<
>

Gifts and laughs all part of Dunn's return

Adam Dunn catches up with former manager Robin Ventura before Monday's game. AP Photo/Charles Rex Arbogast

CHICAGO – It was as though Adam Dunn never left, with the slugger back at U.S. Cellular Field on Monday, eight days after the Chicago White Sox traded him to the Oakland Athletics.

It was essentially as though Dunn had left on a road trip and returned, only now he must head to the visitors' locker room with the A’s.

Dunn is staying at his downtown residence this week, making his route to the ballpark the one he followed for nearly four years. And beyond the obvious change of uniform, there were other signs that things were different.

Former teammates Chris Sale and John Danks went in on a going-away gift they presented to Dunn on Monday. The only catch was that he had to come to the White Sox trainer’s room to get it. When he reluctantly came into the opposing clubhouse and opened the double doors to the back room, Dunn was actually moved.

A burnt-orange golf cart with a Texas Longhorns logo on the side was waiting for him. Dunn, a native of Texas, attended the university, where he played baseball and was a backup quarterback on the football team.

“I don’t know. It’s awesome. I don’t know how else to put it,” Dunn said. “For Chris and John to do that -- and they’re pitchers, which is kind of weird -- but for those two guys to think about doing it and actually do it, that means everything. I won’t tell them now, but everybody says it’s the thought that counts and it’s true. They could have handed me a Texas pencil, but it’s really cool of them. I probably won’t sell it immediately. I’ll probably keep it for a while.”

Finding a connection with his teammates was never difficult for Dunn. Finding a bond with the fans was another matter. After signing a four-year, $56 million contract, Dunn hit just 11 home runs, with 42 RBIs and a .159 batting average, in 2011, his first season on the South Side. He had just 66 hits.

The booing started quickly and never really relented, even though Dunn did hit 41 home runs the following season, with 96 RBIs. His 700-plus strikeouts with the White Sox were always a reminder of an unfulfilled contract.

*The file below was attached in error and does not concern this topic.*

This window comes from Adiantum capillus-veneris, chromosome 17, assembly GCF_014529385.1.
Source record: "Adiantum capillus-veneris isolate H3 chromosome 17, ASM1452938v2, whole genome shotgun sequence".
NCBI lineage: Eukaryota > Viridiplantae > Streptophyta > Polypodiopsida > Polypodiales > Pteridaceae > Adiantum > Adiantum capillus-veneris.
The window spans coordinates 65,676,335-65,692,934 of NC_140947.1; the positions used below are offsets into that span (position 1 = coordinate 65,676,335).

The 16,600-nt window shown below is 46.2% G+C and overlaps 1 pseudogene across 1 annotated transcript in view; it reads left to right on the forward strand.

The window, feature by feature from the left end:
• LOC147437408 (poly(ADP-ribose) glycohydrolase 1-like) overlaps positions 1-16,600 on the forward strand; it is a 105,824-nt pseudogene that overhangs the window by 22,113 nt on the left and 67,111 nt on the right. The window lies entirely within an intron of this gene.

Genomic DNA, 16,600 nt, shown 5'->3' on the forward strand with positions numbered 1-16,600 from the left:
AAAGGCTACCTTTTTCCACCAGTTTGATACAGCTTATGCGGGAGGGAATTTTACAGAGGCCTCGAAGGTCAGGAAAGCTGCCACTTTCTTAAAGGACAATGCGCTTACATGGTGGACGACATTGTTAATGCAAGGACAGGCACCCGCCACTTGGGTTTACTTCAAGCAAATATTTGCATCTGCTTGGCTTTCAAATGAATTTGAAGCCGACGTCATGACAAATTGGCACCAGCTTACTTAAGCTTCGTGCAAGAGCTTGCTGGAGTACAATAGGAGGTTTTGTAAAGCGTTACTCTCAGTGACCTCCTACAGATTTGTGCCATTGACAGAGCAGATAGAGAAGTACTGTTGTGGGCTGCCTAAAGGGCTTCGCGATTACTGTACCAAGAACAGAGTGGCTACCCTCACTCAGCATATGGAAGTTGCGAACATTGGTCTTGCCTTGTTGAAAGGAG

“I get it. I get it,” Dunn said. “I had a fantasy team not do very well this week and I wasn’t happy with those guys, either. But I get it. Obviously it makes it harder, but it comes with the territory. Hopefully we can make them boo again tonight.”

Dunn admitted that it is awkward to return to his old stomping grounds so soon, and added that it’s too early to assess his time in Chicago. He’s trying to put his energy into helping the A’s into the playoffs and experience the postseason for himself for the first time.

As for where the White Sox are headed, Dunn figured it was going to be a tough transition this season as the roster was rebuilt, but he is impressed with the direction the team is headed.

“I know they have some really talented players,” Dunn said. “Obviously with Jose [Abreu], and you have Chris [Sale] at the top of the rotation, but people don’t talk about guys like Alexei [Ramirez]. A lot of times he’s the forgotten guy, and Conor [Gillaspie]. They have a great nucleus around them. It won’t surprise me one bit if these guys come out and do something really cool next year.”

As for saying on the day he was traded that he would retire at the end of the year, the 34-year-old has cooled a little on that stance, but doesn’t feel like discussing it anymore.

“Yeah, now that I’m in it, I haven’t even given it any more thought,” Dunn said. “I have enough to think about now. That’s the farthest thing from my mind right now. Luckily I don’t have to make that decision now and we’ll worry about that at the end of the year.”